3 Signs Of A Miserable Law Enforcement Job
“High school kids at In-N-Out Burger and Chick-fil-A are doing largely the same job that kids at any other fast-food restaurant are doing, and yet there are a lot fewer miserable jobs at In-N-Out and Chick-fil-A. The difference is not the job itself. It is the management. And one of the most important things that managers must do is help employees see why their work matters to someone. Even if this sounds touchy-feely to some, it is a fundamental part of human nature.” – Patrick Lencioni
The premise of the book “3 Signs of a Miserable Job” by Patrick Lencioni is simply this – staying in a miserable job can have severely negative consequences on a person mentally, physically, and emotionally. These consequences can affect a person’s life both personally and professionally and it does not have to be that way. The good news is that, as supervisors, we have the ability to combat the 3 signs of a miserable job and it really is not that complicated.
Here are the 3 signs of a miserable job . . .
“People cannot be fulfilled in their work if they are not known. All human beings need to be understood and appreciated for their unique qualities by someone in a position of authority. . . . People who see themselves as invisible, generic, or anonymous cannot love their jobs, no matter what they are doing.”
“Everyone needs to know that their job matters, to someone. Anyone. Without seeing a connection between the work and the satisfaction of another person or group of people, an employee simply will not find lasting fulfillment. Even the most cynical employees need to know that their work matters to someone, even if it’s just the boss.”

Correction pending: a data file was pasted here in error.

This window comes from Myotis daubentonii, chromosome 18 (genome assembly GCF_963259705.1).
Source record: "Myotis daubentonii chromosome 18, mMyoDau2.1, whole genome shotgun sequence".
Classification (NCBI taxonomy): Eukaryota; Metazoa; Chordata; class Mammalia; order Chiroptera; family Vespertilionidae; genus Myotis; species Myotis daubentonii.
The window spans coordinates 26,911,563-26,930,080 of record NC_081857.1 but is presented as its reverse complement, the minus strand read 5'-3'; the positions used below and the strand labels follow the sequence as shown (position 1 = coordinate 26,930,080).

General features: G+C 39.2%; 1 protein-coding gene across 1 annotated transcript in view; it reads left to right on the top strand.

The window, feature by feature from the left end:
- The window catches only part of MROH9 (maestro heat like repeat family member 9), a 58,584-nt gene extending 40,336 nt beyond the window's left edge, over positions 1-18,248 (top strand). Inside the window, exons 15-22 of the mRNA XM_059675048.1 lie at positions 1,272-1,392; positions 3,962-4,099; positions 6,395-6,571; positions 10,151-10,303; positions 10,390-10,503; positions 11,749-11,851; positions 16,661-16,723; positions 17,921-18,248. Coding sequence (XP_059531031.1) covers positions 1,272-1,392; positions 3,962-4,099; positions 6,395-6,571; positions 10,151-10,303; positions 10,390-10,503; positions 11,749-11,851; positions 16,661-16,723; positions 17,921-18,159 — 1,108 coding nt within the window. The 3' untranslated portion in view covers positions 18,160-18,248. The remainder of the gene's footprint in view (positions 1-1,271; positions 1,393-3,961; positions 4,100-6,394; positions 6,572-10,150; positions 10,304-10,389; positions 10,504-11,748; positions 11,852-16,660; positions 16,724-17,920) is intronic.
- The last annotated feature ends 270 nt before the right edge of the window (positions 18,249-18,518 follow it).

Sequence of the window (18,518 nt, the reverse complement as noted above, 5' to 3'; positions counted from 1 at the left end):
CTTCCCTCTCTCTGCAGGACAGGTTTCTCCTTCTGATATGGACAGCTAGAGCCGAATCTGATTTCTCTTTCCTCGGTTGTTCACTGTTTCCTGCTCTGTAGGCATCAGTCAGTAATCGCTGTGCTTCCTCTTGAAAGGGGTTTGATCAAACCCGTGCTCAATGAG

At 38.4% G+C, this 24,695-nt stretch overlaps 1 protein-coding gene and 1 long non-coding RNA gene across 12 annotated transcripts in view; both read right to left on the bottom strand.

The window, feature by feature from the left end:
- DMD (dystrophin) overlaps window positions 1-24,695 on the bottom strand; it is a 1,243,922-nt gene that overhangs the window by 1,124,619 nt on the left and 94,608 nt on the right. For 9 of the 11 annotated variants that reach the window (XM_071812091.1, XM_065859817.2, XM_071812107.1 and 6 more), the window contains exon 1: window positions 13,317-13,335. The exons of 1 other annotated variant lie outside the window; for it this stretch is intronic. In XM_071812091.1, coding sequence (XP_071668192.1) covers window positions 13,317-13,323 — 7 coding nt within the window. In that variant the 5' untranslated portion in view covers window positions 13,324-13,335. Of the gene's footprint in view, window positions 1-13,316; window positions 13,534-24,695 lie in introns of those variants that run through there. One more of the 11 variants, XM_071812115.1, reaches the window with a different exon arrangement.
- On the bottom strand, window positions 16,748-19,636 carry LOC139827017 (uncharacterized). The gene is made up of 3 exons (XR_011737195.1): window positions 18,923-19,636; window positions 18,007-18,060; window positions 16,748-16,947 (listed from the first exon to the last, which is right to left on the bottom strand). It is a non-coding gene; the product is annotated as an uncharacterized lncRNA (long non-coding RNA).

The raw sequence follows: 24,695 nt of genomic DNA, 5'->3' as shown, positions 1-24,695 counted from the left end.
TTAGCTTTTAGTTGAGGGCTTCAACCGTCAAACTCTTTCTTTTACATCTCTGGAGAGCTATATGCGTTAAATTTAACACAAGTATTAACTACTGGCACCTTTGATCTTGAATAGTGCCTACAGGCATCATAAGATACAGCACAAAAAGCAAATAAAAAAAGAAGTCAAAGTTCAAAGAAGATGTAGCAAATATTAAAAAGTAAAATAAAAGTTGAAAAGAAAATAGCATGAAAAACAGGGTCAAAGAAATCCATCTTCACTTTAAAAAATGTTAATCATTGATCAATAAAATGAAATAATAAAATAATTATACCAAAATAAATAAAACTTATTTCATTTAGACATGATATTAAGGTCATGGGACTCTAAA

“Employees need to be able to gauge their progress and level of contribution for themselves. They cannot be fulfilled in their work if their success depends on the opinions or whims of another person, no matter how benevolent that person may be. Without a tangible means for assessing success or failure, motivation eventually deteriorates as people see themselves as unable to control their own fate.”
In relation to law enforcement, if an officer is miserable in their job due to the factors of anonymity, irrelevance, and immeasurability, then what is the cost to them personally, their squad, their department, and the community they are supposed to be serving? Personally, they carry their misery home which adversely affects their family life. They become the salty grump in the back of the briefing room that complains about everything and sucks the energy out of all around them. To the department they are a liability because of the negative impact on the culture and the unpredictability of their actions on the road. The community suffers because the miserable officer represents the worst of the police department which erodes public trust and makes the job that much more difficult for the officers that are not miserable. How many officers are you picturing in your head right now that match this description of a miserable officer?